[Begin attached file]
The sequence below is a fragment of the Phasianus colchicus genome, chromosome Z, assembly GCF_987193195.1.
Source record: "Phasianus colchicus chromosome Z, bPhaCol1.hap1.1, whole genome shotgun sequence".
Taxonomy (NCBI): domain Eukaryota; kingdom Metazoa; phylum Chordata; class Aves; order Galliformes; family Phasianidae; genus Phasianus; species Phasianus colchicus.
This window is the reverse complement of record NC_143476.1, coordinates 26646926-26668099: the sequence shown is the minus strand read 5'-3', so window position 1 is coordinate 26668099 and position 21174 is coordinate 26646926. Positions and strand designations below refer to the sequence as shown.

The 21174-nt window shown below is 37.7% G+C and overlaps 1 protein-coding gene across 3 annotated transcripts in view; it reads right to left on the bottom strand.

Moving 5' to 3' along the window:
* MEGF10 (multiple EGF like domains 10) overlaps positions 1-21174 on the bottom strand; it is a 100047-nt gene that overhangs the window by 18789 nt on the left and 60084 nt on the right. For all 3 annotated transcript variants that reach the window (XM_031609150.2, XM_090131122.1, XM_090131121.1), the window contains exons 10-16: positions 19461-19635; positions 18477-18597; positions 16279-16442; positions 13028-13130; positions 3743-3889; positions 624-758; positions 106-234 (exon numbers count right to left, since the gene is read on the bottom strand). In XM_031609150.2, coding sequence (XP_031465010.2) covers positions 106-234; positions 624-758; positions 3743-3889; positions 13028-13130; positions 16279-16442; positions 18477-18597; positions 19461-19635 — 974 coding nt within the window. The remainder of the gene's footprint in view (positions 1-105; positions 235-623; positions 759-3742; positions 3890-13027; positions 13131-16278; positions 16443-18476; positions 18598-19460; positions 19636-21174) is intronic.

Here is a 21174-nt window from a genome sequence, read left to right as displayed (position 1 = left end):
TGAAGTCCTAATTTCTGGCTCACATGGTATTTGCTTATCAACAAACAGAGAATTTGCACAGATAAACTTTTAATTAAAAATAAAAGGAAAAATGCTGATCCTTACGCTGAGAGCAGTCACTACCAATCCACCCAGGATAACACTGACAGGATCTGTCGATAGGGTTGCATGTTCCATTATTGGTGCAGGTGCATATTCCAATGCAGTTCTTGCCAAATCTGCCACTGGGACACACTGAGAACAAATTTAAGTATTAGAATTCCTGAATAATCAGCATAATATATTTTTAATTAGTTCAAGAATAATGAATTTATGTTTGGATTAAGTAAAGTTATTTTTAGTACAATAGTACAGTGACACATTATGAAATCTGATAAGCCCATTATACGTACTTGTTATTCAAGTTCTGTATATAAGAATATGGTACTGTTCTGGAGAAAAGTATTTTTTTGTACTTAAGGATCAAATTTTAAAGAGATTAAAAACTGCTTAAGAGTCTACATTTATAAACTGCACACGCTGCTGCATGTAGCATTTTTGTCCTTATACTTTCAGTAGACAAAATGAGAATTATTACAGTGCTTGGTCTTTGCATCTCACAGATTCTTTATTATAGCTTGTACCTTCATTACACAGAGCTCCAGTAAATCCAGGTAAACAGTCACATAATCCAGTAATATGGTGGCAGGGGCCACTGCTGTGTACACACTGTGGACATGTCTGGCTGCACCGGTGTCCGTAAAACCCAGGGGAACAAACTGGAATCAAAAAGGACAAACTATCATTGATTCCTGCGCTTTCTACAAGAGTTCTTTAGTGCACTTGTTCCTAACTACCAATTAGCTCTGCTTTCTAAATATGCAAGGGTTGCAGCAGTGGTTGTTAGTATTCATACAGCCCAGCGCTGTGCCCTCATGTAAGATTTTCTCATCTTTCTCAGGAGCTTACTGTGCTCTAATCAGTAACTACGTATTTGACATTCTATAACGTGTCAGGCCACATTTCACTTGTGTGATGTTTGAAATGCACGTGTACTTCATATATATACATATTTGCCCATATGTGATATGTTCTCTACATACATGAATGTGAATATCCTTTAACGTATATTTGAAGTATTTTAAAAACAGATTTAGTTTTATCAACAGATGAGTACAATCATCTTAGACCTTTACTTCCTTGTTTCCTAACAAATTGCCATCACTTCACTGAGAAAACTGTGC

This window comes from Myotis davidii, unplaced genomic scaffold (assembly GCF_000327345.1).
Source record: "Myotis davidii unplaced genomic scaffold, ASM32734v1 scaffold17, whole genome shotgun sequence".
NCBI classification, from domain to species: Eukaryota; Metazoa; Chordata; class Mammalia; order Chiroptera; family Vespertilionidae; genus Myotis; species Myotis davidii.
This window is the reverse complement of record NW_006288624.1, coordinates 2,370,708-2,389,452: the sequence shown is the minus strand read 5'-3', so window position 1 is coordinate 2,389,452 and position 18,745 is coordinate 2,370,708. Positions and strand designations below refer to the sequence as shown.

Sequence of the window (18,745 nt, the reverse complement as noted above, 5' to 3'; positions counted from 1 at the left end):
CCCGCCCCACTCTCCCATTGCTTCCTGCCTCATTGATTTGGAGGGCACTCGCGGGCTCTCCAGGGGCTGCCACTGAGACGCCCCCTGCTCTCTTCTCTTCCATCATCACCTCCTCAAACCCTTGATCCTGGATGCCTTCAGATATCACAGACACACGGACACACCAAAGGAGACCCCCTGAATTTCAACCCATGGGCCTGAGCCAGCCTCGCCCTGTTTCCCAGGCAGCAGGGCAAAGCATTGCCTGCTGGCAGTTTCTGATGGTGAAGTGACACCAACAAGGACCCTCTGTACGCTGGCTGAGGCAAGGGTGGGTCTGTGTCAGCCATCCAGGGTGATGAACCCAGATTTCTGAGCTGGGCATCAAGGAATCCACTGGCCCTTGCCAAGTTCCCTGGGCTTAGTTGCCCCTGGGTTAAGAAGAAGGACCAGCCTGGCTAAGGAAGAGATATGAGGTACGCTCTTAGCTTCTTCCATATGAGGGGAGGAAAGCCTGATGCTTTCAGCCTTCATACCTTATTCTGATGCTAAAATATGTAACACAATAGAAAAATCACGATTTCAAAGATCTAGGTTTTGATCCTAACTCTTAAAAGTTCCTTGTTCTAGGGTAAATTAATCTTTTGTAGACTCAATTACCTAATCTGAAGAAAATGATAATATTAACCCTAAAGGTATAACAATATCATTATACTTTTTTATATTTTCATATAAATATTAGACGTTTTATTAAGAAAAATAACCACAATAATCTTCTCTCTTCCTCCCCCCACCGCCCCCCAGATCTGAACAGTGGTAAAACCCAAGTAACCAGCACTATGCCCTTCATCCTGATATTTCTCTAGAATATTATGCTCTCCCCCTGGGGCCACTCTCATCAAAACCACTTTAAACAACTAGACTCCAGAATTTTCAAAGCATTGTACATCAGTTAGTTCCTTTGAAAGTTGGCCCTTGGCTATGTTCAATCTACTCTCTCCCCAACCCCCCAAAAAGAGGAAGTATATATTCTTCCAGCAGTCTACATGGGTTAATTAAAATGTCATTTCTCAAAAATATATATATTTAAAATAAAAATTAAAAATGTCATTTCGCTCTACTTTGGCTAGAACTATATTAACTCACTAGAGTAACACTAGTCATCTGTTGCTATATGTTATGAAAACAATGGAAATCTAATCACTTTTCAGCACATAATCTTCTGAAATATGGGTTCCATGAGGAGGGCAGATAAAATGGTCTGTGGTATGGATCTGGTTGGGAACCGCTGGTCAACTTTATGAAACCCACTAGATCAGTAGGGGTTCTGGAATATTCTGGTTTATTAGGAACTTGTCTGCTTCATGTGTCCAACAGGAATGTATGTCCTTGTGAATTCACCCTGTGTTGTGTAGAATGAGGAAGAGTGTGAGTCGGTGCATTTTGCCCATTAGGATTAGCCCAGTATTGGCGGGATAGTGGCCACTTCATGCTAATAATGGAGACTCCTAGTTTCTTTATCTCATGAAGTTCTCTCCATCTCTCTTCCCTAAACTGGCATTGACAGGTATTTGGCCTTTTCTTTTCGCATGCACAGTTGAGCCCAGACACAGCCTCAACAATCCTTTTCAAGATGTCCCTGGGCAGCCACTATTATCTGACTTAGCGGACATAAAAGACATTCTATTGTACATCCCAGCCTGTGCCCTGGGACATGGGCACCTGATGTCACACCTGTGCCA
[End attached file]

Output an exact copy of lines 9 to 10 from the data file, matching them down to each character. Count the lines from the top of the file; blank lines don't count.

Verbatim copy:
TGAAGTCCTAATTTCTGGCTCACATGGTATTTGCTTATCAACAAACAGAGAATTTGCACAGATAAACTTTTAATTAAAAATAAAAGGAAAAATGCTGATCCTTACGCTGAGAGCAGTCACTACCAATCCACCCAGGATAACACTGACAGGATCTGTCGATAGGGTTGCATGTTCCATTATTGGTGCAGGTGCATATTCCAATGCAGTTCTTGCCAAATCTGCCACTGGGACACACTGAGAACAAATTTAAGTATTAGAATTCCTGAATAATCAGCATAATATATTTTTAATTAGTTCAAGAATAATGAATTTATGTTTGGATTAAGTAAAGTTATTTTTAGTACAATAGTACAGTGACACATTATGAAATCTGATAAGCCCATTATACGTACTTGTTATTCAAGTTCTGTATATAAGAATATGGTACTGTTCTGGAGAAAAGTATTTTTTTGTACTTAAGGATCAAATTTTAAAGAGATTAAAAACTGCTTAAGAGTCTACATTTATAAACTGCACACGCTGCTGCATGTAGCATTTTTGTCCTTATACTTTCAGTAGACAAAATGAGAATTATTACAGTGCTTGGTCTTTGCATCTCACAGATTCTTTATTATAGCTTGTACCTTCATTACACAGAGCTCCAGTAAATCCAGGTAAACAGTCACATAATCCAGTAATATGGTGGCAGGGGCCACTGCTGTGTACACACTGTGGACATGTCTGGCTGCACCGGTGTCCGTAAAACCCAGGGGAACAAACTGGAATCAAAAAGGACAAACTATCATTGATTCCTGCGCTTTCTACAAGAGTTCTTTAGTGCACTTGTTCCTAACTACCAATTAGCTCTGCTTTCTAAATATGCAAGGGTTGCAGCAGTGGTTGTTAGTATTCATACAGCCCAGCGCTGTGCCCTCATGTAAGATTTTCTCATCTTTCTCAGGAGCTTACTGTGCTCTAATCAGTAACTACGTATTTGACATTCTATAACGTGTCAGGCCACATTTCACTTGTGTGATGTTTGAAATGCACGTGTACTTCATATATATACATATTTGCCCATATGTGATATGTTCTCTACATACATGAATGTGAATATCCTTTAACGTATATTTGAAGTATTTTAAAAACAGATTTAGTTTTATCAACAGATGAGTACAATCATCTTAGACCTTTACTTCCTTGTTTCCTAACAAATTGCCATCACTTCACTGAGAAAACTGTGC

This window comes from Myotis davidii, unplaced genomic scaffold (assembly GCF_000327345.1).